Russian air strikes on the Yavoriv military training ground killed 35 people, the Lviv regional administration said Sunday.

A further 134 people have been hospitalized due to injuries caused by the early morning missile strikes, it added.

More than 30 missiles fired from warplanes over the Black and Azov seas hit the military base, said Maksym Kozytsky, head of the Lviv regional military administration, in a statement posted to Facebook. 

Authorities had previously reported nine deaths.

Ukraine Defense Ministry spokesperson Markiyan Lubkivsky said officials were still clarifying information, but so far there were no reports of foreign nationals among the casualties. 

The site, which lies about 40 kilometers (25 miles) northwest of Lviv and less than 20 kilometers (12.5 miles) from the Polish border, is home to the International Peacekeeping and Security Center (IPSC). 

The IPSC hosts training exercises with Western military personnel, including from the United States. Last fall, it held the Rapid Trident military exercise, a multinational Ukrainian-American military exercise, according to the official page of the General Staff of the Armed Forces of Ukraine.

6:43 a.m. ET, March 13, 2022

India temporarily relocates its embassy in Ukraine to Poland

From CNN's Vedika Sud in New Delhi and Alex Stambaugh in Hong Kong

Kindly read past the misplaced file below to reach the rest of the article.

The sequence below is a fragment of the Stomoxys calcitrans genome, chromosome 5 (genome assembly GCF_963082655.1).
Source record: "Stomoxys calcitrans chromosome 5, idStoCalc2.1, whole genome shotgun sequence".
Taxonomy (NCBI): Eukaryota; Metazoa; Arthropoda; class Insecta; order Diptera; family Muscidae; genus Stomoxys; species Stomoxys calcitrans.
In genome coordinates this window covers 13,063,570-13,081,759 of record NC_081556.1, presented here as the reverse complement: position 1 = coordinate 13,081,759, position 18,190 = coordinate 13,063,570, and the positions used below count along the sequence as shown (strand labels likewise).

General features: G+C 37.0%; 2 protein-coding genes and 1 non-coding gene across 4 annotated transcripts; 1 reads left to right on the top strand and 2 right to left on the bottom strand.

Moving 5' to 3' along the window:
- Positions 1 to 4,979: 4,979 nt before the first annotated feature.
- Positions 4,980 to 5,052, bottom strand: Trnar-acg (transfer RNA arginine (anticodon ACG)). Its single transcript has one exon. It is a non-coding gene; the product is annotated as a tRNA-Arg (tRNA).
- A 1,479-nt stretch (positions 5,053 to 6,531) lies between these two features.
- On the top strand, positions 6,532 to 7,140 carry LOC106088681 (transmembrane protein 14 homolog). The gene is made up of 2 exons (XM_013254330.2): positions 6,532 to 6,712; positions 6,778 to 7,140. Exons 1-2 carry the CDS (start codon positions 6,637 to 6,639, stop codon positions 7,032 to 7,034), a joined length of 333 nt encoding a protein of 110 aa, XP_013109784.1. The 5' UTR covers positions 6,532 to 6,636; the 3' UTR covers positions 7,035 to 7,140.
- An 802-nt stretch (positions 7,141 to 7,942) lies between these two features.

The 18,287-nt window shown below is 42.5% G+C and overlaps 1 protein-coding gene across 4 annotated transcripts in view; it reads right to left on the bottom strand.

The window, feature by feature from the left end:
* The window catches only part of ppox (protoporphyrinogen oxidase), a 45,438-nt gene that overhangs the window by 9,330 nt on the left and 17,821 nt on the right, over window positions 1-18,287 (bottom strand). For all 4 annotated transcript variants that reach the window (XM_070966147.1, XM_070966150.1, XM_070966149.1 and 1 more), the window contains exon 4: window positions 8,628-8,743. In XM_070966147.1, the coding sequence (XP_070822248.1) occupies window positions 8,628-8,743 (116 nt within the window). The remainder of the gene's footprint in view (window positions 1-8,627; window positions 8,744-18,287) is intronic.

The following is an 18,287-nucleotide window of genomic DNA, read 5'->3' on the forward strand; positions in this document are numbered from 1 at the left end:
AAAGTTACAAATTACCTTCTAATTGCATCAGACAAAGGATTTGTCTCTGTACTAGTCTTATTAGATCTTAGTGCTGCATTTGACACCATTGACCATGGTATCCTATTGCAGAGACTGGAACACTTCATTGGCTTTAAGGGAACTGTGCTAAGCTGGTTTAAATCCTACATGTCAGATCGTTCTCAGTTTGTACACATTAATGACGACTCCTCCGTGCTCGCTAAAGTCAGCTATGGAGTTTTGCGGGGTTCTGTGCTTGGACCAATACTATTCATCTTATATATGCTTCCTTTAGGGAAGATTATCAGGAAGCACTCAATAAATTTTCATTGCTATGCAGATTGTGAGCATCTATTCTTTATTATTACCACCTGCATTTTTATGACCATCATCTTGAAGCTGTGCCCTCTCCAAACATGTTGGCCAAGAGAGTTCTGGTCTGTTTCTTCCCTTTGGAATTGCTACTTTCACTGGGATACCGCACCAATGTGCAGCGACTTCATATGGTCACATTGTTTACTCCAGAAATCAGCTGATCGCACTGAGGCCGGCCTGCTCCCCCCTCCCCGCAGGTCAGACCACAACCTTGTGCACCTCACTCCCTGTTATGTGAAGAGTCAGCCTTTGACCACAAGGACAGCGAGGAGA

India is temporarily relocating its embassy in Ukraine to Poland due to the "rapidly deteriorating security situation," India's Ministry of External Affairs (MEA) said in a statement Sunday. 

"In view of the rapidly deteriorating security situation in Ukraine, including attacks in the western parts of the country, it has been decided that the Indian Embassy in Ukraine will be temporarily relocated in Poland," the statement said. 

On March 1, India said it was setting up an embassy in Lviv, Ukraine after all its citizens were evacuated from the capital Kyiv due to the conflict. 

On Sunday, the MEA said the embassy situation "will be reassessed in the light of further developments."

6:36 a.m. ET, March 13, 2022

End of an era in Russia as sanctions bite and Western companies take flight

From CNN's Laura Smith-Spark

Russians wait in line outside a McDonald's fast food restaurant in Moscow, 1990. 
Russians wait in line outside a McDonald's fast food restaurant in Moscow, 1990.  (AP Photo)

When thousands of Russians lined up in Moscow's busy Pushkin Square on January 31, 1990 to enter the country's first-ever branch of McDonald's, the moment represented a seismic cultural shift.

The Iron Curtain, which had divided Eastern and Western Europe for decades, had only just collapsed. Now the fast-food chain beloved by Americans and many others could serve up Big Macs to Russian customers.

Thirty-two years later, McDonald's decided to suspend its operations in Russia in response to Moscow's invasion of Ukraine, like numerous other big Western brands, including IKEA, H&M, Coca-Cola and Starbuck's.

Of course, Russians can choose to eat elsewhere and buy other goods -- many homegrown chains have sprung up across the vast country since the demise of the Soviet Union.

But the decision of these international brands to suspend trading in Russia -- following several rounds of punishing Western sanctions and massive public pressure on moral grounds -- still represents the end of an era.

"Coke, Pepsi, McDonald's were the symbols of westernizing Russia, Russia opening to the world. And the fact that these companies are leaving... signals and highlights the extent to which Russia is closing and turning inwards," said Gulnaz Sharafutdinova, a professor of Russian politics at King's College London's Russia Institute.